Warning: “Freedom” Group Says This Site Contains “Outright Lies”
Michael Weinstein, head of his own non-profit Military Religious Freedom Foundation, says ChristianFighterPilot.com is a “Christian supremacist” site containing “outright lies” and “falsehoods.”
This most recent attack finds its source in a letter written by Weinstein and addressed to the Secretary of Defense — and copied to everyone from the Joint Chiefs to President Obama. In it, Weinstein says a “catalyst” to a complaint from an Air Force Academy cadet was:
The inclusion by the Air Force Academy Public Affairs Office in the daily Academy-wide “Falcon Clips” email of a sectarian Christian-themed blog post…
The “Falcon Clips” are a compilation of public references to goings-on at the Air Force Academy. They are emailed out daily, and, according to these reports, included a reference to “Bat Signal Busted, Weinstein Declares War Back On.” It would appear Weinstein took issue:
Well over a hundred [posts on this] sectarian Christian-themed website have been about or mentioned MRFF, many containing outright lies about the foundation, its staff, and its activities…
[This individual] is devoted to promoting Christian supremacy in the military through personal attacks and lies on his internet website.
Interestingly, while Weinstein’s letter was exceedingly specific in many details, including naming parties to his other complaints, he declined to identify this site in his publicized letter, instead saying (twice)
The specifics of this individual’s extensive internet activities and his Christian supremacy website are available by contacting Lt. Gen. Richard Harding, The Judge Advocate General of the USAF in the Pentagon.
However, other distributors of Weinstein’s information were not so coy. The TruthOut website (Weinstein is on their “Board of Advisers”) published a lengthy article on the topic, including an apparent admission identifying ChristianFighterPilot.com as the site in question:
The cadet reports that, in response to the MRFF’s attempt to hold USAFA leaders accountable, the academy’s public affairs office included anti-MRFF blog posts from www.christianfighterpilot.com in a blanket email containing news clips about the USAFA to the entire academy.
The blog, constantly at odds with Weinstein and the MRFF, reports deflecting a MRFF lawsuit earlier this year. Weinstein said the MRFF is considering future legal action.
In its letter to the DoD, the MRFF maintains that the Christian Fighter Pilot “God and Country” blog has spread personal attacks and lies about the foundation.
Neither the source letter nor any of the repeating websites provide any facts to support Weinstein’s claim this site publishes “outright lies” (or those of any other kind). Weinstein also fails to support his repeated characterization of this site as “promoting Christian supremacy” — “in the military” or anywhere else.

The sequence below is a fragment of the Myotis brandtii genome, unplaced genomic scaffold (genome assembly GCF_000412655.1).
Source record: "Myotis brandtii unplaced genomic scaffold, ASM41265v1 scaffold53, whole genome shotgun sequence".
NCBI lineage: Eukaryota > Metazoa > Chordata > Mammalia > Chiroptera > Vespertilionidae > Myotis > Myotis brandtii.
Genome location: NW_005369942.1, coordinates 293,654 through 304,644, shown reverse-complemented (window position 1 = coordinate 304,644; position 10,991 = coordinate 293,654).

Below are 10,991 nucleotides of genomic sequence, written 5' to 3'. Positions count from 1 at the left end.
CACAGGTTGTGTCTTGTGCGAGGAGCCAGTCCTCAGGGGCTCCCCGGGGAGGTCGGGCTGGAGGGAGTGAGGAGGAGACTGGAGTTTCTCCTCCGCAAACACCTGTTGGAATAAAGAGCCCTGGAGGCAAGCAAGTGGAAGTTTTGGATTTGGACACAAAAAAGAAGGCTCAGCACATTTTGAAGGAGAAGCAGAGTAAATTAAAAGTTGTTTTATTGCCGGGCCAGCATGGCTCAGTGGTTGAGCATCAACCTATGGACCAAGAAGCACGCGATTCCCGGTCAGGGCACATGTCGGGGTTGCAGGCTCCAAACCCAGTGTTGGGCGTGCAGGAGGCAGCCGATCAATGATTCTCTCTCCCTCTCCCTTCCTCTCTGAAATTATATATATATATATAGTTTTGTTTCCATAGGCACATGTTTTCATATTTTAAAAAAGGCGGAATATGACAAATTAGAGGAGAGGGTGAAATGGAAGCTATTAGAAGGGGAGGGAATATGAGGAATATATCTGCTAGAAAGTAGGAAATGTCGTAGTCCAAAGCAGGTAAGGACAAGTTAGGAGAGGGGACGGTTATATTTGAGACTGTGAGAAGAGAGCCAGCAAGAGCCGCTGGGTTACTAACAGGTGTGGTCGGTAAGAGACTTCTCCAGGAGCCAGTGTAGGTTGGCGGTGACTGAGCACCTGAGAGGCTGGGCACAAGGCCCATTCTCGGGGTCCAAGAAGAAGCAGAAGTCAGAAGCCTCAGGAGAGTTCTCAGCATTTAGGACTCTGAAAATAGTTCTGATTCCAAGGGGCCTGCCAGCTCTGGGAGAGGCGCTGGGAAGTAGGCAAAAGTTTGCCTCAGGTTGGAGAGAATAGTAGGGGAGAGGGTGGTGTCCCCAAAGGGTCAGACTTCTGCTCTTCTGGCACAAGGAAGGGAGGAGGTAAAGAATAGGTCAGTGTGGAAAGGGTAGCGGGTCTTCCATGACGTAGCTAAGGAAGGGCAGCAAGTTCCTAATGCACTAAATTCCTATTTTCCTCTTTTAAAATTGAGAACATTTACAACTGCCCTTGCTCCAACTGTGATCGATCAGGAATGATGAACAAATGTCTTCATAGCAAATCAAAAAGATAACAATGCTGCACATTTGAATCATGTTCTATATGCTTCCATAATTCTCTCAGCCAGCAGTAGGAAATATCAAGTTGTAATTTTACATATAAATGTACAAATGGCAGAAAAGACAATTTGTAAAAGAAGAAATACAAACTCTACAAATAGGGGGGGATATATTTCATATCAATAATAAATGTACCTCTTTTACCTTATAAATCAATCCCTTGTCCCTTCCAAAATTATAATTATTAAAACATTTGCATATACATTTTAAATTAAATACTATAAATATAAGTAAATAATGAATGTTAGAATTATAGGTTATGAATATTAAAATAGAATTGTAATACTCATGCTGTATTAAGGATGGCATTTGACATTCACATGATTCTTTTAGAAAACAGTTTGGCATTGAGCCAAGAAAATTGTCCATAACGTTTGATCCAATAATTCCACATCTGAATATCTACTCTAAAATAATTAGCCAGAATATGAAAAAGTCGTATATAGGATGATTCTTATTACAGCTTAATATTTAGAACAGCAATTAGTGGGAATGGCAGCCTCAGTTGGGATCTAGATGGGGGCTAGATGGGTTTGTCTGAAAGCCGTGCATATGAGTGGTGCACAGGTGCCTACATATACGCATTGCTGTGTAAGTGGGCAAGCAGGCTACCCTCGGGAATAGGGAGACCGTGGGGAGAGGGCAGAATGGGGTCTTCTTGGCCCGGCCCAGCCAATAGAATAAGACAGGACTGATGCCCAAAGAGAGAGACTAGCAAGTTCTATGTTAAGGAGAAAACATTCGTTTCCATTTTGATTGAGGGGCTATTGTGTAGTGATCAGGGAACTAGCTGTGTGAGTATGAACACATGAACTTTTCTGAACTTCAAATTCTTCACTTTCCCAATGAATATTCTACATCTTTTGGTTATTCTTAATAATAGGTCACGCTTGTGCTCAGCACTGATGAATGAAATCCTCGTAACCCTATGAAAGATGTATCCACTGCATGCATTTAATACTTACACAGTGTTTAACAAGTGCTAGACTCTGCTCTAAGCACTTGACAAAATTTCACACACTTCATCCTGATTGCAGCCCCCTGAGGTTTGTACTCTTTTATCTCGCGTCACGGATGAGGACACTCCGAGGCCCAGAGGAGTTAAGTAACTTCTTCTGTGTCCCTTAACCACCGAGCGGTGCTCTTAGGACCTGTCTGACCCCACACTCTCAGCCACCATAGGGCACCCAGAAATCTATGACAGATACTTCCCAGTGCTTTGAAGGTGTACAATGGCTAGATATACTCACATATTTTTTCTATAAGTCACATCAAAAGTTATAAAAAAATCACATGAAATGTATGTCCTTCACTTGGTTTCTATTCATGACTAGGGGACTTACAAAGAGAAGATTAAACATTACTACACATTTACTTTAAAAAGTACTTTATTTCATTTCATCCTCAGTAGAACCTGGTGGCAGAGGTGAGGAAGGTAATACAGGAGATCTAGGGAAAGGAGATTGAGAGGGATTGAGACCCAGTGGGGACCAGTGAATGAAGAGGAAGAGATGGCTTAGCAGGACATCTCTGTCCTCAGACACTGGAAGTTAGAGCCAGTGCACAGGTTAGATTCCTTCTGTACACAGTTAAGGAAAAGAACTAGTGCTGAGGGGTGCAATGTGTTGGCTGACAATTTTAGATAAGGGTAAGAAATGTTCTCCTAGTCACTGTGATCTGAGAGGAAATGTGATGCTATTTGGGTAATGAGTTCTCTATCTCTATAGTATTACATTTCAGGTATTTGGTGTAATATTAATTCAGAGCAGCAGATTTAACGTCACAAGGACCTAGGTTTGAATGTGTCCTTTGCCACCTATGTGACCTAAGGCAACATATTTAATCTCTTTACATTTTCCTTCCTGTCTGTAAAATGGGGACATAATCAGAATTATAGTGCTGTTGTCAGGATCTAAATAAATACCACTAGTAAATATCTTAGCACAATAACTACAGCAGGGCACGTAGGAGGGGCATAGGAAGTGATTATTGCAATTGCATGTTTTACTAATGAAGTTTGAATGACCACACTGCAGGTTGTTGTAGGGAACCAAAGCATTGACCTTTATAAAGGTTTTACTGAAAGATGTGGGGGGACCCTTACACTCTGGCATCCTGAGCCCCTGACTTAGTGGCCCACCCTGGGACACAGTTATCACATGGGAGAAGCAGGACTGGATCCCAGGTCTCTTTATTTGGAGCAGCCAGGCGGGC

In response to the complaints about the inclusion of this site in the Falcon Clips, a USAFA Public Affairs representative threw up his hands (emphasis original):
The reason that blog made it into the clips is the same reason Pam Zubeck’s blog entry made it into the previous day’s clips — because it’s talking about the Air Force Academy.
But my office can’t seem to win for losing: I’ve gotten complaints from people who don’t want to see Mikey mentioned in the clips at all, and now, we have this complaint from someone who doesn’t want to see the other side of the argument mentioned … DESPITE the fact that BOTH articles were relevant to what’s going on at the Air Force Academy.
(Interestingly, he highlights the fact Weinstein didn’t complain about the Zubeck blog, which did little more than publish his vitriolic diatribe against the Air Force Academy, and this unnamed site, word for word.)
Public articles accurately report Weinstein threatened to sue this site, an apparent attempt at intimidation after articles were posted with which he disagreed. In this most recent letter, Weinstein says information about this site is available at the ‘Pentagon JAG.’ Now, why would the Pentagon JAG be involved, and how would Weinstein know that?
It seems likely Weinstein or his allies have relied not only on threats of lawsuits but also on complaints to the Pentagon to counter those with whom he disagrees.
Weinstein has a penchant for witty one-liners that make great press ledes, but he has consistently demonstrated a gross inability to articulate a defense of his conspiracy theories (like his assertion that American Christians are instituting “Plan B”). When faced with legitimate ideological opposition, Weinstein has never publicly refuted it. Instead, he has resorted to legal threats, physically threatening language, and even name-calling — apparently trying to silence his critics, because he is incapable of answering them.